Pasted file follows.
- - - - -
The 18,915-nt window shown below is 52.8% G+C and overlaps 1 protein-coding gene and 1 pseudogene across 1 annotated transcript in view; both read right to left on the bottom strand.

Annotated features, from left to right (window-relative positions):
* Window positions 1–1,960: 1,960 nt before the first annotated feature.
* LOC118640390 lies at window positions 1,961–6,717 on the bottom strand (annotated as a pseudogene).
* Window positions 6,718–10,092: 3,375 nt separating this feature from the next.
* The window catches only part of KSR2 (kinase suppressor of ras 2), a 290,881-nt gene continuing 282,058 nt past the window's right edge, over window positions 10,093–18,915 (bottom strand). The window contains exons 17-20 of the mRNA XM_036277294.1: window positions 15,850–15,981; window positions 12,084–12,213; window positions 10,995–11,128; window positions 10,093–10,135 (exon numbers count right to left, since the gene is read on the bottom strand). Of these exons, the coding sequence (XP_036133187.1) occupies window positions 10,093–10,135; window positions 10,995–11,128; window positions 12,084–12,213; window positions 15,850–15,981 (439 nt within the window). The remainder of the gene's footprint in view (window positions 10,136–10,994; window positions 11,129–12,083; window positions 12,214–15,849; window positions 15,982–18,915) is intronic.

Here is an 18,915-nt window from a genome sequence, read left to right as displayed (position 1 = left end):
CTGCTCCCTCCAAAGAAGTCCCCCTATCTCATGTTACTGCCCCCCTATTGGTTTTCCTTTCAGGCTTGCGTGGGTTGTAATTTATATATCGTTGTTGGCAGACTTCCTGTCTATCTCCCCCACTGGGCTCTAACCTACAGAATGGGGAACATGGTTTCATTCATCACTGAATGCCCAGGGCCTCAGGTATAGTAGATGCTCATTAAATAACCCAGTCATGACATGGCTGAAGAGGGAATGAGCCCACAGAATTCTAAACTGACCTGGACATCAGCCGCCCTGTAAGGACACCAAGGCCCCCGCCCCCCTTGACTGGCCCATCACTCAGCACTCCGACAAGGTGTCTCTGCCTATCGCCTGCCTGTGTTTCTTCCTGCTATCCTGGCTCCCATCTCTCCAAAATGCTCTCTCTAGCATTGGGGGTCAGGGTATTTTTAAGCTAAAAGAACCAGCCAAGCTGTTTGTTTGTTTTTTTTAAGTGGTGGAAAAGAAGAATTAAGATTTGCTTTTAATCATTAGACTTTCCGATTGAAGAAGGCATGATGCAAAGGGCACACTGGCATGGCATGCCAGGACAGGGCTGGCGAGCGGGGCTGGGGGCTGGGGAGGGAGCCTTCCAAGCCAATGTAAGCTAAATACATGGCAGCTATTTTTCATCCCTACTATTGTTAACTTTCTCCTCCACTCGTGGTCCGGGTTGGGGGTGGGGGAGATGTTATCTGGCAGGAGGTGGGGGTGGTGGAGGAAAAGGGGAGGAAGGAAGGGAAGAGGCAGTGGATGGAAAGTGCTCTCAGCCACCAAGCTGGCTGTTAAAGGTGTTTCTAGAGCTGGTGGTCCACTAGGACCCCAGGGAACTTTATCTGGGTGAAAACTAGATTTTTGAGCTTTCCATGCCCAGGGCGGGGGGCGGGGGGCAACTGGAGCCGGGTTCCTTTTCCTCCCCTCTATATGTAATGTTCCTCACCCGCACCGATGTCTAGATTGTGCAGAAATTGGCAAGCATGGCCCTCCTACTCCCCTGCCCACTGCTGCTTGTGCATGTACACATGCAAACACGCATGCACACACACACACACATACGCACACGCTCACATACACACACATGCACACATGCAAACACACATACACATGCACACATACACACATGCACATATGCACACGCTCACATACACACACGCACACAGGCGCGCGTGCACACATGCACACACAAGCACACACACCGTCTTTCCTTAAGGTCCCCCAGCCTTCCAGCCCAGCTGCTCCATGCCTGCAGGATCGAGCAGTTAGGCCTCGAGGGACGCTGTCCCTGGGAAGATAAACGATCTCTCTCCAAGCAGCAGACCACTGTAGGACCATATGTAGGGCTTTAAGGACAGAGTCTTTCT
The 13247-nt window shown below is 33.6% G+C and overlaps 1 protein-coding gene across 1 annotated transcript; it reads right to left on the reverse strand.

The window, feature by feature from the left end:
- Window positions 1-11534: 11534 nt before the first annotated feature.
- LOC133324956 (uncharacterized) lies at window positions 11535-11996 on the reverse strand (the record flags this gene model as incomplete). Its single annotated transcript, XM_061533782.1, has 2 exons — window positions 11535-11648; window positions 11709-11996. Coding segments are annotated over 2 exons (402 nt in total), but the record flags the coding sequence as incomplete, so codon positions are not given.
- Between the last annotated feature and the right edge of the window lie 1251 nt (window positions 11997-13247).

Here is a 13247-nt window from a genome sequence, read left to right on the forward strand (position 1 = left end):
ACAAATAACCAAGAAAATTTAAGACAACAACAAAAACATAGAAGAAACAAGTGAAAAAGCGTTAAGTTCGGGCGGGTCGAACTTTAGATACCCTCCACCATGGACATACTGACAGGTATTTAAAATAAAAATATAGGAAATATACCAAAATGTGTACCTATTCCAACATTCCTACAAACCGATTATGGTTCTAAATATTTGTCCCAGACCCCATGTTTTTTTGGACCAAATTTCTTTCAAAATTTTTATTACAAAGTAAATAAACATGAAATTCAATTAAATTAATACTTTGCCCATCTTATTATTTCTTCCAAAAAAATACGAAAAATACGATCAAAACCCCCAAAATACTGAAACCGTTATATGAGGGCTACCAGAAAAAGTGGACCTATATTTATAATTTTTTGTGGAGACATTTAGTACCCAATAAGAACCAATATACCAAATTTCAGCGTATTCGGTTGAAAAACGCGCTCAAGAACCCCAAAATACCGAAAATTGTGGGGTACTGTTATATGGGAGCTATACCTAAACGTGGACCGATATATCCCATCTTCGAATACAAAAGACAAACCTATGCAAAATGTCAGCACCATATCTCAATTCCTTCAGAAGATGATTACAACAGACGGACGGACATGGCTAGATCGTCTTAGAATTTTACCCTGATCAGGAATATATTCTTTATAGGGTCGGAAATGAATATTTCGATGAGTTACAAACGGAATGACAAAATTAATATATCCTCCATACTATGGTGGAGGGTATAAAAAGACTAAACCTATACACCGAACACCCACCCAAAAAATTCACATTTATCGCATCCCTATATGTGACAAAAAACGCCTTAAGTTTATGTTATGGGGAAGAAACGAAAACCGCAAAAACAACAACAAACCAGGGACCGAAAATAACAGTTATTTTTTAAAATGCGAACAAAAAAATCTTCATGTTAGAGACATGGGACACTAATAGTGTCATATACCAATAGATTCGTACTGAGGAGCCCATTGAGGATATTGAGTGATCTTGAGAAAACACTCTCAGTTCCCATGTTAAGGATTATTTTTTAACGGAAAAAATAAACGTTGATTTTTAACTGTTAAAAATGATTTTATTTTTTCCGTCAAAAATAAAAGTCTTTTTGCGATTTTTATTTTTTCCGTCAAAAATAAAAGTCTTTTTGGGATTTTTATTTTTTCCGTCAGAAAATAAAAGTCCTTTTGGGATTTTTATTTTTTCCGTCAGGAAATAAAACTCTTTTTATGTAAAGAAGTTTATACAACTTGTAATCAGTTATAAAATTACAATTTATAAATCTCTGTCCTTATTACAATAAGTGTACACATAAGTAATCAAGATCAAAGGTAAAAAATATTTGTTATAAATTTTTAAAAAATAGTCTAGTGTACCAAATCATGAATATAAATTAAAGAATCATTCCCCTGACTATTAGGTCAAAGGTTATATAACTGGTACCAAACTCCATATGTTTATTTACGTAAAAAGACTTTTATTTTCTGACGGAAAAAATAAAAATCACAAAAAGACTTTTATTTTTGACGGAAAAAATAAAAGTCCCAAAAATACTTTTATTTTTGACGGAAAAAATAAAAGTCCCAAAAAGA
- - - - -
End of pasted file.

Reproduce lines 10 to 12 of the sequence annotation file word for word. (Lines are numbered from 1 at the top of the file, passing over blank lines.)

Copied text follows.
The window, feature by feature from the left end:
- Window positions 1-11534: 11534 nt before the first annotated feature.
- LOC133324956 (uncharacterized) lies at window positions 11535-11996 on the reverse strand (the record flags this gene model as incomplete). Its single annotated transcript, XM_061533782.1, has 2 exons — window positions 11535-11648; window positions 11709-11996. Coding segments are annotated over 2 exons (402 nt in total), but the record flags the coding sequence as incomplete, so codon positions are not given.